National Cancer Institute Awards KIYATEC Nearly $2M to Advance Predictive Cancer Diagnostics

National Cancer Institute Awards KIYATEC Nearly $2M to Advance Predictive Cancer Diagnostics

shutterstock_189032618KIYATEC – a company developing 3D cell-based models for drug response profiling – has been awarded a Small Business Innovation Research (SBIR) Phase II Contract. The 1.975 million dollar grant was awarded by the National Cancer Institute (NCI), a member of the National Institutes of Health (NIH).

KIYATEC is the leading company using unique 3D cell culture techniques to generate drug-response profiling that is later used in preclinical testing, clinical trials, and clinical cancer diagnostics. The key advantage of this system is the ability to predict patients’ drug response – without exposing them to the actual drug – and therefore, minimizing clinical trial failures and maximizing patient clinical outcomes.

For the next two years, the SBIR Grant will allow KIYATEC to tackle two key issues in current therapeutic strategies with their 3D breast cancer model: how patients’ cancer cells interact with the immune system (a strategy known as immuno-oncology) and how patients’ cancer cells interact in the formation of new blood vessels (a process known as angiogenesis).

Additionally, KIYATEC will expand their 3D platform from primary ovarian cancer and breast cancer testing to an aggressive form of brain cancer, glioblastoma multiforme (GBM).

Matt Gevaert, Ph.D., KIYATEC’s CEO noted in a company press release, “This contract is exciting because it recognizes the great potential of our technology, team and strategy to have a significant impact on drug development and clinical care. The immediate impact will be to use our 3D breast and GBM models to identify the most active therapies prior to being tested in patients, but our ultimate goal is to use our 3D micro-tumors as a diagnostic in a clinical trial setting or for real-time clinical decision-making by oncologists.”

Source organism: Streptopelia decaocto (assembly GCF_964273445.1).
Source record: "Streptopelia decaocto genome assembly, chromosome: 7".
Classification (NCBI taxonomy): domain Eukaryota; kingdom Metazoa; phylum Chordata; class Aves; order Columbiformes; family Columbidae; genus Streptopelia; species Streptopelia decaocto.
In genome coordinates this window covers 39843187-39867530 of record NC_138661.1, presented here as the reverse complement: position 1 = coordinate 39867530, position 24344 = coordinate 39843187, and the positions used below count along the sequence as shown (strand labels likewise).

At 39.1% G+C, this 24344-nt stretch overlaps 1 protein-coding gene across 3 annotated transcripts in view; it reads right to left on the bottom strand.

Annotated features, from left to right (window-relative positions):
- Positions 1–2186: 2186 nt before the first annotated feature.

Complex cancer interactions with a patient’s immune system, for example, is a key feature of cancer prognosis. This complexity has to be mimicked with live, interacting versions of a patients’ tumor and immune system (impossible to recreate with 2D systems) which is KIYATEC’s goal through the attributed SBIR Grant.

Larry Gluck, MD, medical director of Greenville Health System’s Cancer Institute, added in the press release, “Clever incorporation of this kind of complex biology, for example inflammation and the immune system, into our collective tool belt has the potential to completely transform how we treat cancer. Working in conjunction with the GHS Institute for Translational Oncology Research, KIYATEC is well positioned to help individualize therapy and markedly increase the effectiveness of the therapies we administer.”

The SBIR Grant promises to strengthen KIYATEC’s mission in providing drug response profiling information that will allow doctors to choose the best drug treatment for each patient based on a pre-knowledge of patients’ cell response to that same treatment.

KIYATEC’s team is led by Hal Crosswell, MD, KIYATEC’s chief medical officer and contract principal investigator, and Tessa DesRochers, Ph.D., a chief scientist at KIYATEC and the contract’s co-principal investigator.

 

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